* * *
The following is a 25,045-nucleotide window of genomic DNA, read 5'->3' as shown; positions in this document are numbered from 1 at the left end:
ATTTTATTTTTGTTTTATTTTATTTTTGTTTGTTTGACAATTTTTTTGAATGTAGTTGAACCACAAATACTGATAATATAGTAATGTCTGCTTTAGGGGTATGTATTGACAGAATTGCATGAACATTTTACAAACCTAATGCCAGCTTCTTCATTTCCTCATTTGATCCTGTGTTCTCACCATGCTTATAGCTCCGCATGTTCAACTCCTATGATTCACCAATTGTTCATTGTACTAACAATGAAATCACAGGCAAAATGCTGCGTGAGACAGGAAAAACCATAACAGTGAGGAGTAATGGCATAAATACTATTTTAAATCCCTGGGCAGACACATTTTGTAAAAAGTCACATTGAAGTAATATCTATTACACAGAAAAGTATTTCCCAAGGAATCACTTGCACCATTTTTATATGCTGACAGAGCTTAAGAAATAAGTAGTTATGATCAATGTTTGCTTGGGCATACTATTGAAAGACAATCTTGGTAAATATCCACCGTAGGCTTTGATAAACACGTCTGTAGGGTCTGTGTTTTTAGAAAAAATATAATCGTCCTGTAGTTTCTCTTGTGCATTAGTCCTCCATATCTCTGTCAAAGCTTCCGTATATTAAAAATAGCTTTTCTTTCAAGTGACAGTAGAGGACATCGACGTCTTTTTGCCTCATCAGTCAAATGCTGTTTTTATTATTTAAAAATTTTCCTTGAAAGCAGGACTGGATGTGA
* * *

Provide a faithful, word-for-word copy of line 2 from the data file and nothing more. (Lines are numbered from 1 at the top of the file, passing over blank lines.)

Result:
ATTTTATTTTTGTTTTATTTTATTTTTGTTTGTTTGACAATTTTTTTGAATGTAGTTGAACCACAAATACTGATAATATAGTAATGTCTGCTTTAGGGGTATGTATTGACAGAATTGCATGAACATTTTACAAACCTAATGCCAGCTTCTTCATTTCCTCATTTGATCCTGTGTTCTCACCATGCTTATAGCTCCGCATGTTCAACTCCTATGATTCACCAATTGTTCATTGTACTAACAATGAAATCACAGGCAAAATGCTGCGTGAGACAGGAAAAACCATAACAGTGAGGAGTAATGGCATAAATACTATTTTAAATCCCTGGGCAGACACATTTTGTAAAAAGTCACATTGAAGTAATATCTATTACACAGAAAAGTATTTCCCAAGGAATCACTTGCACCATTTTTATATGCTGACAGAGCTTAAGAAATAAGTAGTTATGATCAATGTTTGCTTGGGCATACTATTGAAAGACAATCTTGGTAAATATCCACCGTAGGCTTTGATAAACACGTCTGTAGGGTCTGTGTTTTTAGAAAAAATATAATCGTCCTGTAGTTTCTCTTGTGCATTAGTCCTCCATATCTCTGTCAAAGCTTCCGTATATTAAAAATAGCTTTTCTTTCAAGTGACAGTAGAGGACATCGACGTCTTTTTGCCTCATCAGTCAAATGCTGTTTTTATTATTTAAAAATTTTCCTTGAAAGCAGGACTGGATGTGA